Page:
A debate between Christopher Balding and Daniela Gabor, moderated by Jo Michell
Thursday November 2nd 2017, 4-5.30 pm Faculty of Business and Law building Room 2X242 UWE Bristol, Frenchay Campus
Since the global financial crisis, shadow banking in China has grown rapidly as a result of financial repression, macro policy, and the politics of local-central government relationships. Is this the financial Wild West, the escape valve of a financial system repressed by the long hand of the state or a carefully engineered process to bring market forces into the financial system? How successful are China’s policies to transform shadow banking into securities-market based finance? Have they really addressed concerns about implicit state guarantees? And how do reforms fit with the need for deep and liquid securities markets if Reminibi internationalisation is to succeed?
Christopher Balding is an Associate Professor in Business and Economics at the HSBC Business School of Peking University Graduate School in Shenzhen, China. One of the leading experts on the Chinese economy and financial markets, he is a Bloomberg View contributor and advises governments, central banks, and investors around the world. He has contributed to Bloomberg, the Wall Street Journal, the Financial Times, BBC, CNBC, and Al-Jazeera. He tweets at @BaldingsWorld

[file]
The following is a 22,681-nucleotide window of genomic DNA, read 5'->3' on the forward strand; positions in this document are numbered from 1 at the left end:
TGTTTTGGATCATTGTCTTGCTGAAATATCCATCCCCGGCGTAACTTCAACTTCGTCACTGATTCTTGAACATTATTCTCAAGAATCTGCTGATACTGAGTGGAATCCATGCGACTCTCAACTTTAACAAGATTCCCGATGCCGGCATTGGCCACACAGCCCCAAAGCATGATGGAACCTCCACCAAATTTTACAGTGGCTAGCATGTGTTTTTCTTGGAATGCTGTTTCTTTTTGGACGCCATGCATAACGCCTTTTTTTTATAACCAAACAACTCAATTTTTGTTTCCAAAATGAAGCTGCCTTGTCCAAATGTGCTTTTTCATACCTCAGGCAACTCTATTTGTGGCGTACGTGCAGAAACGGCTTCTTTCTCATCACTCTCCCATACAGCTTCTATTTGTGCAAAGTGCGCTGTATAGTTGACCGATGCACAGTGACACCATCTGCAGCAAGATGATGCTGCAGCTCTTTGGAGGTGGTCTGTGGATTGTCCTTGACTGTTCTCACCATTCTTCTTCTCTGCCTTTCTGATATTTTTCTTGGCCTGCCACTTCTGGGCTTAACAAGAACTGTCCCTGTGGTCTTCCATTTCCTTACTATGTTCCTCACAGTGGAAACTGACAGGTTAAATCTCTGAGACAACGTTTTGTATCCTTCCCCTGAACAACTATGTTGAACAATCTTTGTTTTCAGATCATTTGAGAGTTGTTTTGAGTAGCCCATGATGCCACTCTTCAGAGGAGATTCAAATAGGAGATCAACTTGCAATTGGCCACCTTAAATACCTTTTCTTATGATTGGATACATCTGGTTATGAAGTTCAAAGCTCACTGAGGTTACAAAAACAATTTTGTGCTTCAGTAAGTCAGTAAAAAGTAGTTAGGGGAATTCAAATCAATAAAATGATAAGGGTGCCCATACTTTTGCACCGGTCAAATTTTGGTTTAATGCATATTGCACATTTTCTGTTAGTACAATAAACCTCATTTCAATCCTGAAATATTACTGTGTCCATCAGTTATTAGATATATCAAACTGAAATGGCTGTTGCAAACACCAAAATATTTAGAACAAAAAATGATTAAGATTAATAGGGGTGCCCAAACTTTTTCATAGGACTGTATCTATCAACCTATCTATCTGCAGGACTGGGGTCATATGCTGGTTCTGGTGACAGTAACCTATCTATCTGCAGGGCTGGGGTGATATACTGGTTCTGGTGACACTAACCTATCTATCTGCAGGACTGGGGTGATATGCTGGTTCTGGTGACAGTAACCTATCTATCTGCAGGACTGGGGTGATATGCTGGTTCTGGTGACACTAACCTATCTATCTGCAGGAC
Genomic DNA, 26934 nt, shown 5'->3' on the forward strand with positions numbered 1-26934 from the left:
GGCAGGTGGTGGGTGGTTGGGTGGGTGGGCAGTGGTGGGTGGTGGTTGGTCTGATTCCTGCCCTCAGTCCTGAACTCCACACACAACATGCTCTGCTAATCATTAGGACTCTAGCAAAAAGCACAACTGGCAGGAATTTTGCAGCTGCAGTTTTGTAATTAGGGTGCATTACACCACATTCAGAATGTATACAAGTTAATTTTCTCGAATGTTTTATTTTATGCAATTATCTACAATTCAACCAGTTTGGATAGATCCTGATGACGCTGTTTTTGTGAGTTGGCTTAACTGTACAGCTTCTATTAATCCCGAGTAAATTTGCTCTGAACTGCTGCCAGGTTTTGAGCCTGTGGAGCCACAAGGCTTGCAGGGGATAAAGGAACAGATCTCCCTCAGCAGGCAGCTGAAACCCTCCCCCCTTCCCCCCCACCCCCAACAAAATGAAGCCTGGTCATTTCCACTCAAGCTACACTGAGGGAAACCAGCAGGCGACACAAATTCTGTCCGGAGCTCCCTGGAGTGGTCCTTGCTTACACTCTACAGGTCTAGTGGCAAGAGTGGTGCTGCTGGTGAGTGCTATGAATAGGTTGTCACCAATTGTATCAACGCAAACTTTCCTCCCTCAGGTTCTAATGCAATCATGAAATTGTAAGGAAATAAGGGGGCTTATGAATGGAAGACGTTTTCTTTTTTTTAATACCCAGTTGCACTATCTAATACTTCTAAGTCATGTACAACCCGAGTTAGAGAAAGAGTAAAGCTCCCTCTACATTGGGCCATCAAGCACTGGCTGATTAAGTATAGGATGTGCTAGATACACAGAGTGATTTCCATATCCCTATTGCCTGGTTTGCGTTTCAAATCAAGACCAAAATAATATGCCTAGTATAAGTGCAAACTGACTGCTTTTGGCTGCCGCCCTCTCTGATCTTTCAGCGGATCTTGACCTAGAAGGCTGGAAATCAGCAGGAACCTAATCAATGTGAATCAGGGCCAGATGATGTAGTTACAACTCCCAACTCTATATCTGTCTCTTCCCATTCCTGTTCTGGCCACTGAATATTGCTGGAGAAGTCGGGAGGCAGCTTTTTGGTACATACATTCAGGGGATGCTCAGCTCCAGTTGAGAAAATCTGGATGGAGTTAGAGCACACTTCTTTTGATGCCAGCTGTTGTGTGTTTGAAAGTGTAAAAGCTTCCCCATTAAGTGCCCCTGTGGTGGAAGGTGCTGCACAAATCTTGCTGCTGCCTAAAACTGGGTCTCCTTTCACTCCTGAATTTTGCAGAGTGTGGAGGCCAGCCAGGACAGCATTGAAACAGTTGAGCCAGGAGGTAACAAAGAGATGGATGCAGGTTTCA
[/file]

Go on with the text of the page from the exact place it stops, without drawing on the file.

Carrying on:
Daniela Gabor is Professor of Economics and Macrofinance at UWE Bristol. Her research project ‘Managing shadow money’, funded by the Institute for New Economic Thinking since 2015, explores shadow banking in the US, Europe and China. One of the project papers, ‘Goodbye (Chinese) shadow banking, hello market-based finance’, will be published in Development and Change in December 2017. She is finalising a book manuscript on Shadow Money. She blogs at criticalfinance.org and tweets at @DanielaGabor
Jo Michell is Associate Professor in Economics at UWE Bristol. He has a PhD in Economics on from SOAS University of London, written about the Chinese banking and financial system. His research interests include macroeconomics, money and banking, and income distribution. He has published on macroeconomics and finance in peer reviewed journals including the Cambridge Journal of Economics and Metroeconomica. He co-edited the Handbook of Critical Issues in Finance with Jan Toporowski (Elgar, 2012).
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